Today is a Good Day

Today is a Good Day
One of my favorite moments is pulling up to the launch spot super-early, well before sunrise. The wind is laid down and everything is still. You can see the reflection of the moon on the glassy surface of the water. The anticipation is heightened even further if there is a wispy fog hovering in thin patches.

You may have fished a thousand times, same or similar routine and destination in mind, but something in that predawn creates an aura that makes it feel brand new.

The next few minutes are spent unloading gear. I have a habit of laying all my gear out on the ground and then packing the kayak one piece at a time. Your gear must always be kept to a minimum, of course, but needing something and not having it on the boat is a bummer. Finally satisfied, I am ready to launch.

Pushing out into the water and taking those first few paddle strokes is another bullet point on the timeline. It's the "OK I'm here, I'm one with the water, let's do this thing" moment. When all is quiet in the dark you are easily overcome by a very surreal and stealthy sensation as you glide along in the kayak. It's a long paddle to the honey hole so you snap back to reality and press on.

If your timing is right you approach your fishing spot just as the sun begins to provide enough light to see ripples and backs in the shallow water. You cruise slowly along, eyes peeled for a casting opportunity. You reach behind the seat to grab a rod, must be ever-so quiet, disturb the peace and waste a chance. Those are the rules in shallow water sight-fishing.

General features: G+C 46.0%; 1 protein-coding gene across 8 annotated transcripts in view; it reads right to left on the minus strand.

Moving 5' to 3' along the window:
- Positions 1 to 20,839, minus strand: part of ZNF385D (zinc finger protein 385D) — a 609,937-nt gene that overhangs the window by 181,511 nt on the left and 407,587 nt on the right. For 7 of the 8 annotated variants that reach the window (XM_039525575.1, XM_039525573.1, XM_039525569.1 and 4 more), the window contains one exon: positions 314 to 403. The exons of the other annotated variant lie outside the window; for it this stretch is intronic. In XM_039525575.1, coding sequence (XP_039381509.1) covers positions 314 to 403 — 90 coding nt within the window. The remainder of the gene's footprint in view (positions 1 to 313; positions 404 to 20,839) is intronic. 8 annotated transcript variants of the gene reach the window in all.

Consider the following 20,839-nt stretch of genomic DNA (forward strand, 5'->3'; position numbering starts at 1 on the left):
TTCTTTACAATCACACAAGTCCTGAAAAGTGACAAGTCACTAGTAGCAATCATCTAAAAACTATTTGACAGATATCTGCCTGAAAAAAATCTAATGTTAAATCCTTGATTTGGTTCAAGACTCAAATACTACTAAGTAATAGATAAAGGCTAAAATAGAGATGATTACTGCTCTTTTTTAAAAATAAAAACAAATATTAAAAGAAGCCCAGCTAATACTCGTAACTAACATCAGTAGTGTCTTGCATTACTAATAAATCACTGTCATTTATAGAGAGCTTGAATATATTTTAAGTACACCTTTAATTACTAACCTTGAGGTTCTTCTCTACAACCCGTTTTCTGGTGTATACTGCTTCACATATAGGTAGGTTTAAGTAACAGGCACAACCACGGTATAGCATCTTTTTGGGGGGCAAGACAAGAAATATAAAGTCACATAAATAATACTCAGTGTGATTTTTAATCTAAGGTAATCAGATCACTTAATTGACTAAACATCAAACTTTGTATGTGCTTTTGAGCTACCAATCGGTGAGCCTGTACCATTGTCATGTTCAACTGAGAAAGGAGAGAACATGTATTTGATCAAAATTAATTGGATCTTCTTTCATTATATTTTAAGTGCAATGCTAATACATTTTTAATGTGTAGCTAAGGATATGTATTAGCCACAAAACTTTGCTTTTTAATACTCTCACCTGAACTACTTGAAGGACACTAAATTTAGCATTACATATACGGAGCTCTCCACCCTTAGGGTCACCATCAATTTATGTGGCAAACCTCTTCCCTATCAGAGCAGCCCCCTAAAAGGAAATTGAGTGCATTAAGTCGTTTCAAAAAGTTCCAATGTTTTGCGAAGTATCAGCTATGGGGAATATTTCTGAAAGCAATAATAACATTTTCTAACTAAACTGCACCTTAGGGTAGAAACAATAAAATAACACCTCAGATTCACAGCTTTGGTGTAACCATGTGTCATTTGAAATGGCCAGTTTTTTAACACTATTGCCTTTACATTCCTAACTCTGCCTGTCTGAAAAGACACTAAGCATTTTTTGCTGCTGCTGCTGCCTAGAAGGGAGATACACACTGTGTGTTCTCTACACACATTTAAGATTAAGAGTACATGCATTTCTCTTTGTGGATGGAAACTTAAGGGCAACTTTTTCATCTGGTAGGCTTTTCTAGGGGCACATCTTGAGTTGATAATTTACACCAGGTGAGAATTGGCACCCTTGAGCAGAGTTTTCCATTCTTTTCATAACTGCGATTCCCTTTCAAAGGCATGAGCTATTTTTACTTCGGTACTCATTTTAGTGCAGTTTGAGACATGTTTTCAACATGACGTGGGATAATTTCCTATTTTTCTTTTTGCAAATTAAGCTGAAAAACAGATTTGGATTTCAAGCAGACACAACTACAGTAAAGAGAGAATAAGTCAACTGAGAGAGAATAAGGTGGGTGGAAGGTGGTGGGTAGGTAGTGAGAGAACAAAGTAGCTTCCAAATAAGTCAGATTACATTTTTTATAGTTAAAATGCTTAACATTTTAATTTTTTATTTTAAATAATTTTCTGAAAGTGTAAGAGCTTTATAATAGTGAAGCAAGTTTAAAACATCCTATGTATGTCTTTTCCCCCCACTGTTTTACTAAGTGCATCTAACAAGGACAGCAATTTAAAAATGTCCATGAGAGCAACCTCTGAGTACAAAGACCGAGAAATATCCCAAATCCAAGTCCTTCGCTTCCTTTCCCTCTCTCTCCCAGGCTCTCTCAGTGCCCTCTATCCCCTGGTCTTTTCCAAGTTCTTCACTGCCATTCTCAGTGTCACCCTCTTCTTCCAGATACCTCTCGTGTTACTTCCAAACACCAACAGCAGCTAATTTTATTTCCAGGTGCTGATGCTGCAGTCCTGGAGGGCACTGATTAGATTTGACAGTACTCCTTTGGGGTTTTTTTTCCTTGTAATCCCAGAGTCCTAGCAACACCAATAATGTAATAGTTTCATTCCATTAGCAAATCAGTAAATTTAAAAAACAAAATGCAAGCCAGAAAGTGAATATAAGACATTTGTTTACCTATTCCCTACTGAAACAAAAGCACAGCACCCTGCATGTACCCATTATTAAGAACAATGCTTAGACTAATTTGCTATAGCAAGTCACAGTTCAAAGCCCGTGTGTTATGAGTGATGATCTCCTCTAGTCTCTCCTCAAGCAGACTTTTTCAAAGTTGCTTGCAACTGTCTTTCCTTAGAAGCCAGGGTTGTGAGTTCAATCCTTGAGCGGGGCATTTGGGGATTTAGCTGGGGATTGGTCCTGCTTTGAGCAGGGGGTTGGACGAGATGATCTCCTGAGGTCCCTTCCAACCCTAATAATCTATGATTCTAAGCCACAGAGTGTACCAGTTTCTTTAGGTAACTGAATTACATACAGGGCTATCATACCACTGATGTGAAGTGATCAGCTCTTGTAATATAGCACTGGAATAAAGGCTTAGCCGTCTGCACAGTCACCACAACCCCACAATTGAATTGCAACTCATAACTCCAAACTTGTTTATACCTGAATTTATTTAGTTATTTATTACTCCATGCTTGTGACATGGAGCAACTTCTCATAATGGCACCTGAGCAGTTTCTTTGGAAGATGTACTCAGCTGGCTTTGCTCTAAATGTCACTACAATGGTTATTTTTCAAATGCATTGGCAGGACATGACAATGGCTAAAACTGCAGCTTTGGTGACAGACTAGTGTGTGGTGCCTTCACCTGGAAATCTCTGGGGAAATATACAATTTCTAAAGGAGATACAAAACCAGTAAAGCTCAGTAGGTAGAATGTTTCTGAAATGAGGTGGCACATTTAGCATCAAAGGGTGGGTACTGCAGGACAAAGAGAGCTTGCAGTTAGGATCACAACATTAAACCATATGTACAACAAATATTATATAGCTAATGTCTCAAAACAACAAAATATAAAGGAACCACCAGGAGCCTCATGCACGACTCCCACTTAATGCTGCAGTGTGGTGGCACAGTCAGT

Your first cast, though the reel barely hums, seems too loud as the lure arcs toward the target. But what a great sound. In these early casting moments I am nervous in a way, high on anticipation for the first bite of the day. Slowly, you move down the shoreline. Up ahead you hear a popping sound, a splash, you know this sound. It is the sound of a hungry red feeding along the grassline. This is it. Make it happen!

Ever carefully you creep closer and closer to the commotion that is breaking the still silence of the morning. You lay your paddle in your lap and pick up your rod. You know you have to make a perfect cast to entice the fish. You cast, in your mind you curse yourself; too far left. You bring your lure in and cast again, perfect.

The retrieve begins; the lure is coming by the fish. The fish detects it, turns, darts towards it, slam, setFISH ON!

In the shallow water the fish is within sight during the whole fight, cutting across the flat as it tries its best to escape, baitfish and tiny shrimp showering ahead of the racing predator. Finally the battle is over and you have retrieved your catch. If nothing else happens for the rest of the day, it has already been a good one.

A few moments to revive the fish and it swims off hurriedly. Why do they have to throw water on your glasses?

You get yourself reset in the kayak and then take a few moments to drink the experience back in. With a smile on your face you take your paddle in hand and press on to find the next redfish that will give you your next thrilling fight. Today is a good day!